West Yorkshire’s main operators have signed up to an ambitious partnership with the West Yorkshire Combined Authority to improve services and encourage more people to use the bus.
The Bus18 initiative consists of pledges, deliverable commitments and visions to change and improve services over the next 20 months. The three main operators — First, Arriva and Transdev — have also made an immediate commitment to issue a free travel voucher for any customers not happy with their bus journey. Customers can call a taxi and claim the cost back if their last bus does not arrive within 20min of its scheduled time.
The pledges include making buses easy to use, reducing emissions and improving customer satisfaction and passenger experience. They promise to develop a simpler network, with fewer changes, more reliable services, smarter information and more ways to pay in advance.
Arriva’s area managing director, John Croxford, has already committed his company to improve network stability by making only one major service change in 12 months. Operators and councils will conduct partnership investigations on five key county corridors to improve punctuality and reliability.
First West Yorkshire MD Paul Matthews says the three companies intend to spend £75million over the next three years on around 300 new buses, which will reduce the most harmful exhaust emissions by between 95 and 99%. First is considering biogas as an option for Leeds, but Matthews says the group is still evaluating the relative costs and benefits of biogas and Euro6 diesel in readiness for a clean air zone being established in 2020.
The operators have also signed up to the Eco stars scheme, where both individual vehicles and the company as a whole are evaluated and rated on the types of vehicles operated, and their overall commitment to reducing fuel consumption and harmful emissions. Each vehicle may display its individual star rating.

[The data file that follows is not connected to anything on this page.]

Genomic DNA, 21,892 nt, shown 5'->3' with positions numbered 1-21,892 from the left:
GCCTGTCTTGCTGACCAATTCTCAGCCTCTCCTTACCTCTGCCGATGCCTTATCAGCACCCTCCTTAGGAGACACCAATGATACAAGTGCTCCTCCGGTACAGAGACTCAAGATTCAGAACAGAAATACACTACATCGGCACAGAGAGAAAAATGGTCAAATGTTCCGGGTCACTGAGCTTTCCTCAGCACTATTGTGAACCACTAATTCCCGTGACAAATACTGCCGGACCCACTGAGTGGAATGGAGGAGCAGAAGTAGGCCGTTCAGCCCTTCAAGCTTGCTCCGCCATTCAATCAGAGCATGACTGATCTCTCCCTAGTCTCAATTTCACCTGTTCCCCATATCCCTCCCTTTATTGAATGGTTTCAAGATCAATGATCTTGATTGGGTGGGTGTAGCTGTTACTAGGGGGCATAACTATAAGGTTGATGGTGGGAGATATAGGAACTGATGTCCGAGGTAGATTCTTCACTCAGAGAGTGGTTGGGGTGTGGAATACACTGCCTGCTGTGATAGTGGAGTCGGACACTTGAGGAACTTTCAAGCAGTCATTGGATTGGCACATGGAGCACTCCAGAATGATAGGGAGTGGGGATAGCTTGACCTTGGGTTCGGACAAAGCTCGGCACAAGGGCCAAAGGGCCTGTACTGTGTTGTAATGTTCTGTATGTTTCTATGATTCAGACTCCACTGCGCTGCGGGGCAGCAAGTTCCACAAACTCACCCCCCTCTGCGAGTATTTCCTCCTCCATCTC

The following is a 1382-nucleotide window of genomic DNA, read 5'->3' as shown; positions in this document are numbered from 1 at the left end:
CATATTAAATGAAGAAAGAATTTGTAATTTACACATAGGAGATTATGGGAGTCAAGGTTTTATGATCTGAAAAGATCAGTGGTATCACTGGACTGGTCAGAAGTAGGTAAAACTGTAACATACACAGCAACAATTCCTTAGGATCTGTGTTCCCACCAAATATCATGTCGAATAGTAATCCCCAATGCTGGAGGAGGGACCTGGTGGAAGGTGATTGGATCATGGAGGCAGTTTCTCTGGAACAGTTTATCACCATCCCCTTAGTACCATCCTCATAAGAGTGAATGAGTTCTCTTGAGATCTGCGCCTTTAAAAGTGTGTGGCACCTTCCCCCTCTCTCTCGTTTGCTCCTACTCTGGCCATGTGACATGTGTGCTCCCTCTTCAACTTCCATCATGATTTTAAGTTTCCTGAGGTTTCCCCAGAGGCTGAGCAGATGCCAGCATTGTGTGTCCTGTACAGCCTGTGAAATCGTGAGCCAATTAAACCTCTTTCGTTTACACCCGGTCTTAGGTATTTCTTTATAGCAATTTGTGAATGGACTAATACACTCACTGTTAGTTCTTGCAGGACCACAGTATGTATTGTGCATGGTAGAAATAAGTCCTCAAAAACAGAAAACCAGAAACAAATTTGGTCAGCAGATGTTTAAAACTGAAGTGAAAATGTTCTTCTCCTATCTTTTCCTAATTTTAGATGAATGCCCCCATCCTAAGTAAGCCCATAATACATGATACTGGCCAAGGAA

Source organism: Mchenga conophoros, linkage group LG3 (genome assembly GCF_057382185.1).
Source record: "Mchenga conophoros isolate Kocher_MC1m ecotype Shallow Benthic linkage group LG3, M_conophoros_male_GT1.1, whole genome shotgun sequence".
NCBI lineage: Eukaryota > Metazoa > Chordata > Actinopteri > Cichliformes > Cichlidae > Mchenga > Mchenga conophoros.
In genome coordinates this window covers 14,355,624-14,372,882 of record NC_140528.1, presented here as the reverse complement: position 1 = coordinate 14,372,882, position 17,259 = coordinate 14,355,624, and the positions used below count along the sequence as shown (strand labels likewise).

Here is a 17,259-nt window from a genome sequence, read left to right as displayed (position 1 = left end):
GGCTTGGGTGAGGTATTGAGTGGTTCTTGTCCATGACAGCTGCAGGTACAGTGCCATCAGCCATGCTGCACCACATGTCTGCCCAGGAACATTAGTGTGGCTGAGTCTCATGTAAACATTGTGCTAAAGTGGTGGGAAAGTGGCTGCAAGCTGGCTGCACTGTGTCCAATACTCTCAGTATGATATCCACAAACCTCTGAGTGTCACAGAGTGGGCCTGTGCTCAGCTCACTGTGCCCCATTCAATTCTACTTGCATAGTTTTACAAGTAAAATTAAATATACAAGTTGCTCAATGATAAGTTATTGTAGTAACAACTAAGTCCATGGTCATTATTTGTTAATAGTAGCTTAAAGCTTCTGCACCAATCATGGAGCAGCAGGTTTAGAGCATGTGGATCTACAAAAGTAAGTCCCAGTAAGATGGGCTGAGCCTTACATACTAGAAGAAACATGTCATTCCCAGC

Transdev marketing and communications director Ben Mansfield says that carrying 175million passengers per year offers 175million opportunities for bus travel to impress. As examples, he says all three companies have increasing numbers of buses equipped with WiFi and individual charging points, and Transdev is also incorporating these features into refurbished vehicles. WYCA’s Metro has extended young people’s fares from age 16 to 18, and companies will engage with young people to understand what would make buses more useful to them.
Combined authority transport chair Keith Wakefield says that while most journeys run smoothly, a three-month Your Travel, Your Say consultation last year and the recent Big Transport Consultation in Leeds highlighted concerns over punctuality, reliability, levels of customer care, value-for-money and ticketing.
‘I am pleased to see commitments to overcome these issues, combating the costs of congestion on our local economy and improving local air quality being made through Bus 18,’ he adds.
■ Transdev says its half-hourly Cityzap fast commuter and shoppers’ service between York and Leeds carried 250,000 passengers in its first year to 27 March. In December, 38% of passengers surveyed said they had switched from a car or train.